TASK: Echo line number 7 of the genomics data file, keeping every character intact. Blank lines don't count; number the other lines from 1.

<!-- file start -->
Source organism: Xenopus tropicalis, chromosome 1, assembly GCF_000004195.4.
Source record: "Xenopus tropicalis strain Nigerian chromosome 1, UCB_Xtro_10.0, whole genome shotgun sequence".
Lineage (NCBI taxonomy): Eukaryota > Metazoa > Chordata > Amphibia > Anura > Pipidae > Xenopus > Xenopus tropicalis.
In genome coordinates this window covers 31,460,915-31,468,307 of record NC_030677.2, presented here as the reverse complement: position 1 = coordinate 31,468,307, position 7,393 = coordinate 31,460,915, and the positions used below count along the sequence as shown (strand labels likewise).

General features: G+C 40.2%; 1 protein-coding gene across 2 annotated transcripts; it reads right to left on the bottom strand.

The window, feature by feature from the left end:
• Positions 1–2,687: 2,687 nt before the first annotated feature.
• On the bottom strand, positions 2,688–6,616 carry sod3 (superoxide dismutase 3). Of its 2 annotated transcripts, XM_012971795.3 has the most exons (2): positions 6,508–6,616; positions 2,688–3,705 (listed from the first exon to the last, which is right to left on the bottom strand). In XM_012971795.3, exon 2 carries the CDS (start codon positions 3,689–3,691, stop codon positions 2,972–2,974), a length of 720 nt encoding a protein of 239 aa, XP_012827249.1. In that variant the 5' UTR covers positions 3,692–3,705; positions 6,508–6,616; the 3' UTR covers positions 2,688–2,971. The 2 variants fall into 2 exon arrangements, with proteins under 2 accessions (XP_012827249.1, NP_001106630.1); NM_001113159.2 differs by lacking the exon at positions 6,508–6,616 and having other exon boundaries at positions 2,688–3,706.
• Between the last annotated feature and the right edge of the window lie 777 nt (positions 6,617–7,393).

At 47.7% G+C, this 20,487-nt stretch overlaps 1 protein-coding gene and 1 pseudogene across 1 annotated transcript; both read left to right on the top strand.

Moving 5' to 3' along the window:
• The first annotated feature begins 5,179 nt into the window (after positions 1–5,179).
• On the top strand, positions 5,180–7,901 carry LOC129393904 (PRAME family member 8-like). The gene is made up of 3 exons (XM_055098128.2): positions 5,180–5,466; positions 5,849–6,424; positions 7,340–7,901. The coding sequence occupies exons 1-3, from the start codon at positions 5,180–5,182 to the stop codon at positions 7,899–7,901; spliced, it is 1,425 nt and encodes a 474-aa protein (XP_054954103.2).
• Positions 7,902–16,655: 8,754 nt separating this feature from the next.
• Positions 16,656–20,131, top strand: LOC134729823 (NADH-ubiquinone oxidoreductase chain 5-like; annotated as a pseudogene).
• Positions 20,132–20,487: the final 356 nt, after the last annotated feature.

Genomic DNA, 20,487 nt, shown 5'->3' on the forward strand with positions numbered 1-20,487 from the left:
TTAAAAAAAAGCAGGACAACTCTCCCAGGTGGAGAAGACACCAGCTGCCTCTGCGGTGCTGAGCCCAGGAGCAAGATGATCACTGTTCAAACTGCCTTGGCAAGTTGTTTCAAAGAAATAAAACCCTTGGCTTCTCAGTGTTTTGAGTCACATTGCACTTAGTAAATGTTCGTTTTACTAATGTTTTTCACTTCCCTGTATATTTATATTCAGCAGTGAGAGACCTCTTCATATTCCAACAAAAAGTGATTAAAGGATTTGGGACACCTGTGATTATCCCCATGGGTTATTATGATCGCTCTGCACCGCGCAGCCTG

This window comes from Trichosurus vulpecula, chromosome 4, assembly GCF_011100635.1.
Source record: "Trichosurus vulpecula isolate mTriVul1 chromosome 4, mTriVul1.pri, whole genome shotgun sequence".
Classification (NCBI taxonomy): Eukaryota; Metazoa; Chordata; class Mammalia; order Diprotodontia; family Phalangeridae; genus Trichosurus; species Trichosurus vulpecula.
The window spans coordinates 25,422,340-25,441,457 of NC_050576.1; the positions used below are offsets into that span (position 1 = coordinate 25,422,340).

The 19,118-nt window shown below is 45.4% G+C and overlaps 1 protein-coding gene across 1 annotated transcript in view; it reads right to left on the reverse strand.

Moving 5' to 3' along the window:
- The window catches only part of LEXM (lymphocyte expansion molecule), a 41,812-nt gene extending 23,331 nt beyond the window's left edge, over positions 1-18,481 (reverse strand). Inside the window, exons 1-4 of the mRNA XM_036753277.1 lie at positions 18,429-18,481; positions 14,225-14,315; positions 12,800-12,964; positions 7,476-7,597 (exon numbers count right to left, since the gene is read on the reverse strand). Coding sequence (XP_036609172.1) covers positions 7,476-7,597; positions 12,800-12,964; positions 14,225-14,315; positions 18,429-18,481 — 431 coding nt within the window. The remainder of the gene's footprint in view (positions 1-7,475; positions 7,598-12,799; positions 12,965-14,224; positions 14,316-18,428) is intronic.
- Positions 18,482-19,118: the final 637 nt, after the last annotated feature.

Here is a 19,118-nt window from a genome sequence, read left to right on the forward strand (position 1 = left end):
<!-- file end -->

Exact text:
• Positions 1–2,687: 2,687 nt before the first annotated feature.